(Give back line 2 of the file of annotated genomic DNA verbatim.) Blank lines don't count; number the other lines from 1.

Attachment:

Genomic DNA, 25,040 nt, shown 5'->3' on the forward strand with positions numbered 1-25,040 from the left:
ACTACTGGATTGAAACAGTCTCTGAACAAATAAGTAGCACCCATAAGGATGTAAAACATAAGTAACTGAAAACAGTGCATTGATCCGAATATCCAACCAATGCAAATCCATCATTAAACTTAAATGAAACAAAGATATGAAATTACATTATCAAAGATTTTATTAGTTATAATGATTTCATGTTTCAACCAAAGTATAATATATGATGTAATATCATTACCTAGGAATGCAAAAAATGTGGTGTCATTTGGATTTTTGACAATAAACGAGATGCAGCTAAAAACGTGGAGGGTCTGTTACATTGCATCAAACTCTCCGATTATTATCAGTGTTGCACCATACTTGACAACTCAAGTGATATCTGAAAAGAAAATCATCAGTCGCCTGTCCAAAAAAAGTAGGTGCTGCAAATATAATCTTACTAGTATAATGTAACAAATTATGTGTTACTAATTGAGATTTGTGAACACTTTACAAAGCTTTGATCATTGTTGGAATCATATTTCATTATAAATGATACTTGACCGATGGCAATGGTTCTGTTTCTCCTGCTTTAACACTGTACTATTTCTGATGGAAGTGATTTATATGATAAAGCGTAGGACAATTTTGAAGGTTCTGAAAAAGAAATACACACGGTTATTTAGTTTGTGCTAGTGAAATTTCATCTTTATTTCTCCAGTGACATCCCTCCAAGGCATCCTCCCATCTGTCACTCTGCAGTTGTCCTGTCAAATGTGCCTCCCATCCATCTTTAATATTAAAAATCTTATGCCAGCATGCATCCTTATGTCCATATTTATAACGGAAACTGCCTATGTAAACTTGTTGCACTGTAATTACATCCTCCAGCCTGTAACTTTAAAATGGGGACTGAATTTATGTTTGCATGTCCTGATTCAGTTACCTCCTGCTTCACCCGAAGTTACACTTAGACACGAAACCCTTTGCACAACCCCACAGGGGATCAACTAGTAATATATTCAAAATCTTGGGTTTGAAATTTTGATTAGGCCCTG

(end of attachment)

ACTACTGGATTGAAACAGTCTCTGAACAAATAAGTAGCACCCATAAGGATGTAAAACATAAGTAACTGAAAACAGTGCATTGATCCGAATATCCAACCAATGCAAATCCATCATTAAACTTAAATGAAACAAAGATATGAAATTACATTATCAAAGATTTTATTAGTTATAATGATTTCATGTTTCAACCAAAGTATAATATATGATGTAATATCATTACCTAGGAATGCAAAAAATGTGGTGTCATTTGGATTTTTGACAATAAACGAGATGCAGCTAAAAACGTGGAGGGTCTGTTACATTGCATCAAACTCTCCGATTATTATCAGTGTTGCACCATACTTGACAACTCAAGTGATATCTGAAAAGAAAATCATCAGTCGCCTGTCCAAAAAAAGTAGGTGCTGCAAATATAATCTTACTAGTATAATGTAACAAATTATGTGTTACTAATTGAGATTTGTGAACACTTTACAAAGCTTTGATCATTGTTGGAATCATATTTCATTATAAATGATACTTGACCGATGGCAATGGTTCTGTTTCTCCTGCTTTAACACTGTACTATTTCTGATGGAAGTGATTTATATGATAAAGCGTAGGACAATTTTGAAGGTTCTGAAAAAGAAATACACACGGTTATTTAGTTTGTGCTAGTGAAATTTCATCTTTATTTCTCCAGTGACATCCCTCCAAGGCATCCTCCCATCTGTCACTCTGCAGTTGTCCTGTCAAATGTGCCTCCCATCCATCTTTAATATTAAAAATCTTATGCCAGCATGCATCCTTATGTCCATATTTATAACGGAAACTGCCTATGTAAACTTGTTGCACTGTAATTACATCCTCCAGCCTGTAACTTTAAAATGGGGACTGAATTTATGTTTGCATGTCCTGATTCAGTTACCTCCTGCTTCACCCGAAGTTACACTTAGACACGAAACCCTTTGCACAACCCCACAGGGGATCAACTAGTAATATATTCAAAATCTTGGGTTTGAAATTTTGATTAGGCCCTG